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Review: Curiosity turns to obsession in art doc ‘Tim’s Vermeer’

Tim's Vermeer


Never has a film made me feel so lazy and uninspired as the documentary Tim’s Vermeer. The thought, effort, money, and most significantly, time, put into one man’s “side project,” as chronicled in this documentary, is truly astounding, yet so is his end result. So was it worth it?

Review: Curiosity turns to obsession in art doc ‘Tim’s Vermeer’-slide0
Sony Pictures Classics

Johannes Vermeer was a Dutch master painter from the 17th century, famous for the detailed and realistic use of light in his work. Tim Jenison is an American inventor and technological innovator. In the 1980’s, he founded a computer company that specializes in post-production video tools and visual imaging software. He has no real painting experience.

So why did this man – again, with no real painting experience – set out to painstakingly re-create one of Vermeer’s most celebrated works? And more importantly, how did he do it? Entertainers/illusionists Penn and Teller set out to answer these questions in Tim’s Vermeer, a film produced/narrated (Penn, the boisterous one) and directed (Teller, the quiet one) by the duo.

Art historians have long been puzzled by Vermeer’s photo-realistic work. How did he accomplish such precise coloring and detailing 150 years before the development of photography? Some, including artist David Hockney and academic Philip Steadman (who both appear in the film), suggest he used a device akin to a camera obscura (an optical device used to project images) to create his paintings. Seems plausible, but since no evidence exists, it is only speculation. On top of that, was it even possible for the time?

Jenison took this idea and really ran with it. He did not want to just assume that is how Vermeer painted, he wanted to prove that is how Vermeer did it. With more determination and time than one could possibly imagine, Jenison embarked on a five-year project to prove this theory by recreating one of Vermeer’s most notable paintings, The Music Lesson.

On his blog, which he updated throughout the process, Jenison says, “Can I just say for the record: This is the hardest thing I’ve ever done. This better f***ing work.” The project included creating oil-based paints and glass lenses with only materials available in the 17th century, building a life-size set identical to the one in Vermeer’s painting (which took 213 days alone), and finally, painstakingly recreating every inch of the painting down to the last thread count detail (130 days of tedious work) – plus, if you are to believe the narrator, Jenison also learned Dutch. In total, Tim Jenison’s project, which clearly began to wear on him towards the end, lasted 1,825 days from genesis to completion. So was it worth it?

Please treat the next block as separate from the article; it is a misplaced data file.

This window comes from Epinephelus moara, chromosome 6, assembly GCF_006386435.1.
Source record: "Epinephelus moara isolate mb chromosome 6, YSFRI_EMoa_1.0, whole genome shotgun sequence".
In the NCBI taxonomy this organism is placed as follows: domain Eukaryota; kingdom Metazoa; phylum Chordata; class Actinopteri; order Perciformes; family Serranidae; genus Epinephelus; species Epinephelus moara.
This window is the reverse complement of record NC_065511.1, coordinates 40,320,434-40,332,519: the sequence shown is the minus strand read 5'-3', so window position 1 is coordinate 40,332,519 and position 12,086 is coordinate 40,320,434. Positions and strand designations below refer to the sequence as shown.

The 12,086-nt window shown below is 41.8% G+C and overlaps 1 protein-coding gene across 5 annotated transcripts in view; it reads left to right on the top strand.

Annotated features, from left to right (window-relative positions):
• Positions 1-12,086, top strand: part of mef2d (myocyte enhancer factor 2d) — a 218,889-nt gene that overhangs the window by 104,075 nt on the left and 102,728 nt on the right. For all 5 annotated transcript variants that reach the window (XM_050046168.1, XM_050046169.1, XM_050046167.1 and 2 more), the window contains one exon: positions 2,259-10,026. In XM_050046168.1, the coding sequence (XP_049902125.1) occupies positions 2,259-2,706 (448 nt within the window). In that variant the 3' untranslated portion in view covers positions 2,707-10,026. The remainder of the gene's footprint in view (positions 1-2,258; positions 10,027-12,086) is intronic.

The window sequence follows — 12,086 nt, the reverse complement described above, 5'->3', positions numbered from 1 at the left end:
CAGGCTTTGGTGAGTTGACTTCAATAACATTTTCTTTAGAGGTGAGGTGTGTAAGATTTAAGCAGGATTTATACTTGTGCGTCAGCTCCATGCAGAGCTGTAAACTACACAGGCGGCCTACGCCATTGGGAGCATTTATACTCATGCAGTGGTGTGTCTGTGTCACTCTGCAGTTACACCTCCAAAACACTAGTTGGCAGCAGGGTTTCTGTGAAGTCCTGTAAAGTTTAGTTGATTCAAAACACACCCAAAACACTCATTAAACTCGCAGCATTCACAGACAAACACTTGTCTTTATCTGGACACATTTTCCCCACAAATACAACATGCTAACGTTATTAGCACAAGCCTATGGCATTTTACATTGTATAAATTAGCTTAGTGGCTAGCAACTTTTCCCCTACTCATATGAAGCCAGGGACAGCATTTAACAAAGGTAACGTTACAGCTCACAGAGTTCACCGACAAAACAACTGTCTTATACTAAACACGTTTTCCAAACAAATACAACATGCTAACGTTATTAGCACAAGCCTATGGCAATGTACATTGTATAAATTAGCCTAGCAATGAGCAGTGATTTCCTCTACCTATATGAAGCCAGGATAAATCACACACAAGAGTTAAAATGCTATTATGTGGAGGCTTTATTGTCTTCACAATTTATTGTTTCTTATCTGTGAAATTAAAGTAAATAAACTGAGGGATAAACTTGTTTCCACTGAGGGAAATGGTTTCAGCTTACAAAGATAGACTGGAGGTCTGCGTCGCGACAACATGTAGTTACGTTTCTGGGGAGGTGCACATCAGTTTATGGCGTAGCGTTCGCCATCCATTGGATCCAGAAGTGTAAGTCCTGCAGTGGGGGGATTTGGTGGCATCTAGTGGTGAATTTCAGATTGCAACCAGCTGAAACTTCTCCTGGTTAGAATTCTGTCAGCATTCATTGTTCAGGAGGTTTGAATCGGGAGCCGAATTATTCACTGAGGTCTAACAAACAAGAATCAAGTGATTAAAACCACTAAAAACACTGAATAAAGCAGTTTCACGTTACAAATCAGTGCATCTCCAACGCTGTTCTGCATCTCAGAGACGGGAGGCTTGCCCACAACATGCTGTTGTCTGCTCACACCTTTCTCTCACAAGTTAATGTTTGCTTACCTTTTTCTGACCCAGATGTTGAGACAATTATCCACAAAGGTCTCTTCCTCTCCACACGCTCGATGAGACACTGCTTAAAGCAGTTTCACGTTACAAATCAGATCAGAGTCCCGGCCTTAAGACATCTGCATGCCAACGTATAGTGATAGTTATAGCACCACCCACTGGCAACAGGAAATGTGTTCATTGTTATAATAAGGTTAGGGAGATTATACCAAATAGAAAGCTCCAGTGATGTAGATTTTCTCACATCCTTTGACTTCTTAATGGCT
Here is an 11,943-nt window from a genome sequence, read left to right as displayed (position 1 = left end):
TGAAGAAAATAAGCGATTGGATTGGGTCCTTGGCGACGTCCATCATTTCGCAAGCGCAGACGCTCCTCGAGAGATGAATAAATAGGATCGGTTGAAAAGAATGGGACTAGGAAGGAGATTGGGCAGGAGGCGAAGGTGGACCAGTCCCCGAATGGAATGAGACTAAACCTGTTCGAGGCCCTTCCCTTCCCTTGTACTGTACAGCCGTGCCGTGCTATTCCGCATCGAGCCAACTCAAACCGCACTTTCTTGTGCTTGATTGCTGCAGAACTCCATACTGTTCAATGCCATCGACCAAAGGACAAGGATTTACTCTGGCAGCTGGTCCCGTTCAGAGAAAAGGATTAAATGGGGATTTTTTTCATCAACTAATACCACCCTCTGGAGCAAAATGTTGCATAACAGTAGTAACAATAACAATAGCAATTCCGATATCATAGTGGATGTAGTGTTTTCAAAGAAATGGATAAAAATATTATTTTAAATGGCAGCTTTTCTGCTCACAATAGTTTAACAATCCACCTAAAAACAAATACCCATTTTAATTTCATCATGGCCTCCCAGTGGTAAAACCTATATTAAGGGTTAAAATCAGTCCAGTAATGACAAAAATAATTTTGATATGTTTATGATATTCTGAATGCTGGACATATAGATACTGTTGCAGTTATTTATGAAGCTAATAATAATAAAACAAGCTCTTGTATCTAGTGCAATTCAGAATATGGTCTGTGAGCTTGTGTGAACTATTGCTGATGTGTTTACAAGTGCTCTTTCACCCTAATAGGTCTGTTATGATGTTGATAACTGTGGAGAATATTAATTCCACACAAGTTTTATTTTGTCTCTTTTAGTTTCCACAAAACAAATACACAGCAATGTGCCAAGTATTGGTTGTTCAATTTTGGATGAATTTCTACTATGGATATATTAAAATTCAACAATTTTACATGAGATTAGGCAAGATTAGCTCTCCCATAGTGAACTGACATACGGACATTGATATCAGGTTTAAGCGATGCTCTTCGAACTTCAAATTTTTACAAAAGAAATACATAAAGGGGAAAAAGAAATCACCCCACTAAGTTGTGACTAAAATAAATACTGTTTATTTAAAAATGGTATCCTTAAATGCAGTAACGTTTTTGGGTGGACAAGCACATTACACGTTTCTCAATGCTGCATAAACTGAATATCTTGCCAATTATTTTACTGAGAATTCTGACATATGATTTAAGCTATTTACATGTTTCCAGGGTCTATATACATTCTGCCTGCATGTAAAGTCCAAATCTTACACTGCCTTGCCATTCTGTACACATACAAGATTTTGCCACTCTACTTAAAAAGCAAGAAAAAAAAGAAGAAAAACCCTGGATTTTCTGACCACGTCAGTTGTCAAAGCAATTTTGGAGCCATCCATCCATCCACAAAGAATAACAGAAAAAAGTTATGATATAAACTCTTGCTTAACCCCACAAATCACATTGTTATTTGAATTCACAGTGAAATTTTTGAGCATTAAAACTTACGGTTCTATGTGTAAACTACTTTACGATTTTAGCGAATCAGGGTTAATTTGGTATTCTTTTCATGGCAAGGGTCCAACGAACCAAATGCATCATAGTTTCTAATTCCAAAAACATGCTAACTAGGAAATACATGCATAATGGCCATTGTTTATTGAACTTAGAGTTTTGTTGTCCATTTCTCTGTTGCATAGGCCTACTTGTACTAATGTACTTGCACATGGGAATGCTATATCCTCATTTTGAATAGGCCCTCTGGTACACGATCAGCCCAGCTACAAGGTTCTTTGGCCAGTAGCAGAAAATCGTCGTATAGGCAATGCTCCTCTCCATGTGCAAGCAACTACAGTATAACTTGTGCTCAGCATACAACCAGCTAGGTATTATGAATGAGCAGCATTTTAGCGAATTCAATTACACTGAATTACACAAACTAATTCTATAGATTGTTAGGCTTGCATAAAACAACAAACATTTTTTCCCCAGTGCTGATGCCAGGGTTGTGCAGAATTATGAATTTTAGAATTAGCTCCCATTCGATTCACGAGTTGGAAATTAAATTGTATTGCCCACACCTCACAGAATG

The results of the project are unquestionably fascinating, but the questions it poses are even more thought-provoking. If a man – armed with no painting experience, but a ton of resolve – can duplicate a master, what does that mean for the master? Does it in anyway diminish the original’s importance or impact? Could this artistic method be considered cheating?

The film does not resolutely answer these questions, but rather dismisses them with an emphatic “why should it?” They contend that, during that time period, the line between inventor and painter was nearly non-existent. Any painter who could develop a technique to improve upon his craft would, of course, take advantage of it. And furthermore, it should actually enhance Vermeer’s reputation as not only a painter, but also an inventor and innovator.

As for Jenison, as seen earlier in the film, he travels to London in hopes of seeing the original Vermeer he is attempting to re-create, which is in the Queen of England’s private collection. He does manage to see it under strict supervision and for only an extremely limited time period. Later, when he finally finishes his own “Vermeer,” he hangs it over the fireplace in his bedroom – where he can look at it every day for as long as he wants. And after seeing this film, no one can question his ability, knowledge, ingenuity, drive, and desire after completing a project of this magnitude

* * * out of 5 stars

Sponsored by the New Orleans Film Society, Tim’s Vermeer screens Wednesday, March 12 at The Theatres at Canal Place at 7:30 p.m. Admission: NOFS members: $10.50 / General: $12.50

Tim’s Vermeer then opens for a limited theatrical run at The Theatres at Canal Place starting Friday, March 14 with several showtimes daily.

For more information on the film, theatre, or showtimes, please visit The Theatres at Canal Place website.


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